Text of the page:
My companion attended some of Boulez’s first Proms in 1965 and 1966 (including the UK premiere of Éclat on 2 September 1966), and still keeps the original programme booklets. So Prom 65: Bartók, Carter and Boulez with Baldur Brönnimann, Ensemble Intercontemporain and the BBC Singers was a special occasion. An atmospheric Prom, the lights in the Royal Albert Hall dimmed in darkness, spotlighting the music, and the musicians. As things should be! For music is what some of us care about above all else, however media opinion might differ. Late night Proms have a unique atmosphere, drawing out audiences who care enough about what they listen to that they’d gladly stick around til after midnight and miss the last bus or train home to be there. Besides, smaller-scale music like this needs to be heard in surroundings more conducive to thoughtful listening than in mass-rally conditions.
Baldur Brönnimann and Ensemble Intercontemporain are, fortunately, regular enough visitors to London that they feel like family. They all knew Boulez, personally, too, a factor which added extra poignancy, but the high standards of these performances proved that his legacy lives on.
Bartók’s Three Village Scenes (1926) at the beginning, for good reason. Modern music isn’t an aberration that began with Boulez, as some think these days, evidently unaware of Schoenberg, Debussy, Stravinsky, Ravel and many others. What all these “modernists” have in common is an affinity for approaches other than that of the late 19th century Austro-German tradition. Bartók’s immersion in Hungarian folk idiom helped him find his unique voice. His avant garde expressiveness stemmed from far deeper roots. In Three Village Scenes, the BBC Singers sang with crisp articulation. I have no idea whether their diction was properly Hungarian or not, and don’t care. What mattered was the sharpness of intonation, a group of individual voices operating as a tight unit. The orchestra came into focus in the second movement, Ukoliebavka, where a single voice intones a plaintive lullaby. Here, Bartók’s individuality – and modernity – palpably present in the shifting, tonally ambiguous forces swirling round her voice. In Tanec mladencov, the sound of ancient instruments was invoked in new form. Vigorous rhythms, jerky angular lines, vibrant energy.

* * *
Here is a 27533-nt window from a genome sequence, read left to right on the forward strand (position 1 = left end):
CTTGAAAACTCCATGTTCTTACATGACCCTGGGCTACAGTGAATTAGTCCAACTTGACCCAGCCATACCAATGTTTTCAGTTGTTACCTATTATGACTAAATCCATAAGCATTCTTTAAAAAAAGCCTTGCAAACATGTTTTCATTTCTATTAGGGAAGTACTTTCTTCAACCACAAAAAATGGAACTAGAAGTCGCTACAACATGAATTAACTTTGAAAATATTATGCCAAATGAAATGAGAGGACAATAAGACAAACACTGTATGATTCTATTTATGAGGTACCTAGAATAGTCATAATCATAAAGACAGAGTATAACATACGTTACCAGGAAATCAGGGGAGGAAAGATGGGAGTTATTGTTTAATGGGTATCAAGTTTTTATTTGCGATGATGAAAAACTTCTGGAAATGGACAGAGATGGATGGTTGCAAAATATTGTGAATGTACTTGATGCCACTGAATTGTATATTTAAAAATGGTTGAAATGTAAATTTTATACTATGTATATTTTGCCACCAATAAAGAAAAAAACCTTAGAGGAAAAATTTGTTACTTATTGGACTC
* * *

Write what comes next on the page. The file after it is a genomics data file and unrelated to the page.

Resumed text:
And so to Boulez Anthèmes 2 with Jeanne-Marie Conquer, the soloist par excellence in this piece which she has made her own, having performed it so many times, conducted by Boulez himself.. Although Boulez founded IRCAM enabling whole new generations of composers to explore the possibilities of microtonality and more, Anthèmes 2 is one of the relatively few pieces he wrote that incorporates electronic sound. I heard Boulez and Conquer do this piece live at Aldeburgh in 2010 at The Maltings, Snape, so was particularly keen to hear how the dynamic changed. Unsurprisngly it worked better, since the electronics bounced over the cavernous acoustic of the Royal Albert Hall, the sound stretching for much greater distances than they ever could in the small, boxlike Maltings. Although the electronic effects are created by technology, the sound is “played” by human beings. The sound desk people are musicians responding to the violin, adapting and adjusting.